15) The Civil Service should undertake a re-appraisal of the proper role it should play in the effective functioning of modern government, the values it represents, the manner in which it should give effect to those values, the means by which it will empower itself to strike a healthy, efficient and effective working relationship with the Elected Executives, develop sound work ethics and draw the appropriate demarcation lines between itself and the Elected Executives while at the same time delivering on government policy.

16) Those entrusted with the responsibility for proposing Bills and applying ethics should remind themselves that as laws inhere the principle of legality so do ethics inhere an ethical principle in their application. All laws shall comply with the principle of legality inherent in every amendment to the law and any application of ethics shall comply with the principle of ethics.

17) The office of the Attorney-General being a Constitutional Office of the highest order under section 69 of the Constitution, take measures to dispel any perception that it is advised by Government rather than advising Government. It shall develop and adhere to a protocol of the manner in which Elected Executives relate to the Office. While it should lend a ready ear to the myriad of concerns generated from a myriad of quarters, it should avoid becoming vulnerable to any extraneous pressure; exercise institutional scepticism on advice emanating from sources other than the established trusted sources; do whatever it takes to watch the interest of the State but without compromising on its image of being apolitical and independent.

18) The State Law Office may consider issuing a Protocol to all Ministries or authorities reminding them of the number of phases which are involved in the procedure for the passing of sound laws and caution them that the gestation period may be short-circuited only at the risk and peril of the proposer.

19) Each political party should ensure that those taking on such honourable titles to their names are fully grounded and well-groomed in living up to public expectations. Parties fielding candidates may wish to consider undertaking some up-front risk assessment so that no candidate, after an election, becomes so intoxicated with power that, through sheer inexperience and immaturity, he becomes his own victim in the honourable and noble task of serving the country.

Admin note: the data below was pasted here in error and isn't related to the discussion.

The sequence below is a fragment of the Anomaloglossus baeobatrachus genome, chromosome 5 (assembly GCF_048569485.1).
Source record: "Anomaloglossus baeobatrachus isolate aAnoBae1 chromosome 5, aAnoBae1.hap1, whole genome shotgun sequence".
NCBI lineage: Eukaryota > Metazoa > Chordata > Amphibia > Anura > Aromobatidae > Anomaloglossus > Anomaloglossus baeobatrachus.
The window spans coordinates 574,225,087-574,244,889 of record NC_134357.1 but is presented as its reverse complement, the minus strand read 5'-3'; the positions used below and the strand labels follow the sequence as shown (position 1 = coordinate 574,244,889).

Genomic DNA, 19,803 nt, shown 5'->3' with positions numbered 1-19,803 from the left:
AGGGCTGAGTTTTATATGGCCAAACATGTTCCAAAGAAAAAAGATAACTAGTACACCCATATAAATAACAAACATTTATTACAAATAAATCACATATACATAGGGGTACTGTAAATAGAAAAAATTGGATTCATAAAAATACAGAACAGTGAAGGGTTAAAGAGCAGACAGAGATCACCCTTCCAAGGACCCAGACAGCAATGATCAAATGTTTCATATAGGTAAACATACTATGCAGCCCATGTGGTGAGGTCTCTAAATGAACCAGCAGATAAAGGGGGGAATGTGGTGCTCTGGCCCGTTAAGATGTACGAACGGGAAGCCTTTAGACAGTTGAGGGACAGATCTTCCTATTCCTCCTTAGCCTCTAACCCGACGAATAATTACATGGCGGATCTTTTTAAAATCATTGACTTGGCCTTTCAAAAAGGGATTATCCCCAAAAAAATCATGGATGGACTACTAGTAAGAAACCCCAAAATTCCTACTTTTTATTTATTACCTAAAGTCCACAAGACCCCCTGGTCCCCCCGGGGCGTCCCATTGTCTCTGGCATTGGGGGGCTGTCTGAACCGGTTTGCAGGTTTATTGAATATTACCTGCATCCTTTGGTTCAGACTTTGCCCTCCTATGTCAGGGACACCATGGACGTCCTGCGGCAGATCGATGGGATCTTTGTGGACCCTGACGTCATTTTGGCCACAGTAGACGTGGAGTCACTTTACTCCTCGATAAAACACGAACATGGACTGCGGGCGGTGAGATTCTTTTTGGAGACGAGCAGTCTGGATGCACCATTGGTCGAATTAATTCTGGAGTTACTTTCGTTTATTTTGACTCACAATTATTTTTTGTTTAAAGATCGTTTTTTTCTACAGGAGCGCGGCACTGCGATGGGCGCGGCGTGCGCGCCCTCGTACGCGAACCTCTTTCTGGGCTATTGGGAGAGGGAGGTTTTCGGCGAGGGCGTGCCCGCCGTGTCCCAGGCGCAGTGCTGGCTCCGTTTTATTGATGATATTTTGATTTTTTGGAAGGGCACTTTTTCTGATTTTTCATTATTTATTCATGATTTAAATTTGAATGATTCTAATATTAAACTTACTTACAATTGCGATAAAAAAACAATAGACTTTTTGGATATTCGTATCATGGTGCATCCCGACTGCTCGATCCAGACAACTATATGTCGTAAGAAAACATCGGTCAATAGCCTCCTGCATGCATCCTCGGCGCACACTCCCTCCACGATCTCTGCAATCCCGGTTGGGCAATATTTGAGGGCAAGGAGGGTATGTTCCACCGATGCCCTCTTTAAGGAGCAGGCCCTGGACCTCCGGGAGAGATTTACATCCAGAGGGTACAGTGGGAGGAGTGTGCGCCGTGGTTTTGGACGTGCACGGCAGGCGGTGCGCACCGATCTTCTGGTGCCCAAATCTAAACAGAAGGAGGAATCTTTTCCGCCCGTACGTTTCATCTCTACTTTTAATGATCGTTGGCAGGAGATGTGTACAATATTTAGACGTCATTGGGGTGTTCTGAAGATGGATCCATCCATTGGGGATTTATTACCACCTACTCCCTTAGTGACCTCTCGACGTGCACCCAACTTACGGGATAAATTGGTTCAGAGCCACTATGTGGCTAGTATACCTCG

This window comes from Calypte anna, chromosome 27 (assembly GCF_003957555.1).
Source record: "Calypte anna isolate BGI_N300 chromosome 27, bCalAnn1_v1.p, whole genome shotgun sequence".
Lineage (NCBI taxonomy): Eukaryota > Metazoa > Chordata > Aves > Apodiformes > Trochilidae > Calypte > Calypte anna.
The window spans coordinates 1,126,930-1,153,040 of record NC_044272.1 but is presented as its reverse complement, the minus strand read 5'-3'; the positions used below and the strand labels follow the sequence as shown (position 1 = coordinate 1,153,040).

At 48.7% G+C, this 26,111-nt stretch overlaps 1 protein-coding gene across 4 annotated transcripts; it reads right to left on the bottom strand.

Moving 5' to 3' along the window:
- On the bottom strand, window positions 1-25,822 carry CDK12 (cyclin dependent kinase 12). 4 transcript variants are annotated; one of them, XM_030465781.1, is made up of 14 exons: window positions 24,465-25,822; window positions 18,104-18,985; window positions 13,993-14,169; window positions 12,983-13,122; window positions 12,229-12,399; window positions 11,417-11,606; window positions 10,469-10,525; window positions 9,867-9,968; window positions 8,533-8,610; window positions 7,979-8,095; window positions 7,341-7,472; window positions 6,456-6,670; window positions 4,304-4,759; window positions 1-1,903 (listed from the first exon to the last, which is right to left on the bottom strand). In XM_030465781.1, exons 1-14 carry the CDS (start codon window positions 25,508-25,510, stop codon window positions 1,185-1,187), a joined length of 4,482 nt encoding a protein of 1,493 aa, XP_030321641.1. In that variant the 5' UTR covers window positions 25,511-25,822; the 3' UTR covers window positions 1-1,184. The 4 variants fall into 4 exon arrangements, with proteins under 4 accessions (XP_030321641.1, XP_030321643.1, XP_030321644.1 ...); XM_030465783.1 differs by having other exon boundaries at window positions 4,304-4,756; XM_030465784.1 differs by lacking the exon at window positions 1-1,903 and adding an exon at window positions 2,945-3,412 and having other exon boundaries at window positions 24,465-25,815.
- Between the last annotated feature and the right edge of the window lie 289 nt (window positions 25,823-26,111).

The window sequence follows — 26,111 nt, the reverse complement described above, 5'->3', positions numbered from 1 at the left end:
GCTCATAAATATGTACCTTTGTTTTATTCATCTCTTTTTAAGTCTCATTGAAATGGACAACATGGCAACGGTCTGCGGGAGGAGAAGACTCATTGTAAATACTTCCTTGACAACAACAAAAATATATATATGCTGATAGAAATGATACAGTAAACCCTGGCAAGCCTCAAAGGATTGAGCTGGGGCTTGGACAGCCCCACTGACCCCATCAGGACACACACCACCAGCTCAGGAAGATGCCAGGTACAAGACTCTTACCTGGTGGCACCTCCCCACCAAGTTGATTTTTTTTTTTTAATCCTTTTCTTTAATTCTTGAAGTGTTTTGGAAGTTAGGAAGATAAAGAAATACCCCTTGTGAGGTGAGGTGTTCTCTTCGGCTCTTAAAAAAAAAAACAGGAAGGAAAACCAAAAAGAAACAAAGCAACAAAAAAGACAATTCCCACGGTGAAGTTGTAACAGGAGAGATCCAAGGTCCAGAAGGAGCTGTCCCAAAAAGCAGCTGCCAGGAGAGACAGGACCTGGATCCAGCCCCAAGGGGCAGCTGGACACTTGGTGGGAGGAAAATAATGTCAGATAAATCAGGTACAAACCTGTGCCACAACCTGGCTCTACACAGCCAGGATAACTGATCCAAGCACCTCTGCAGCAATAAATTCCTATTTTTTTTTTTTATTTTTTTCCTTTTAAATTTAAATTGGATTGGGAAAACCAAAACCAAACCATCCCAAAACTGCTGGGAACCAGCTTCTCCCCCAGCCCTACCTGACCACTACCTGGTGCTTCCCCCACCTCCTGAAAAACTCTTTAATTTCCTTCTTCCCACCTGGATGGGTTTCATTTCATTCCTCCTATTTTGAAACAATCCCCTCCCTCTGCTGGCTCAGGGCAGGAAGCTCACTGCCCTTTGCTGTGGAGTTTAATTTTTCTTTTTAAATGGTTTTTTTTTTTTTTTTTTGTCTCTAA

20) Elected representatives should draw a Chinese wall between statesmanship comprising their fiduciary duty to public office and statecraft comprising the pursuit of personal and/or parochial interest by making use of the apparatus of the State for the underlying purpose.

21) There be a re-appraisal and a reinvention of the manner in which synergy is set for public affairs to be given their pride of place with due regard to political advisers whose specialist professional role may not be underrated so that government becomes more aligned to the eight principles laid down in a UN document: i.e., participatory, consensus oriented, accountable, transparent, responsive, effective and efficient, equitable and inclusive.

22) State Regulators should ensure that they fulfil the objective for which they have been set up, identify threats to their functional and operational independence and parry them in good time. Those at the head should ensure that the corporate culture of independence and impartiality are inculcated right across the institution from the Board to the base.

23) Self Regulatory Organisations and members comprising SROs redouble their efforts to become robust SROs with dedicated and committed members, regularly updating and enforcing their codes, enhancing their professional activities, placing professionalism above other considerations, avoiding to run professions along business lines and dedicating a part of their time and resources to serve. If called upon to provide service to or in a public office, a professional should Commission Report keep his relationship strictly professional. Should a service provider face threats to his independence, he should define himself, cross the t’s and dot the i’s. If he cannot, he should simply recuse himself in a timely and discreet manner.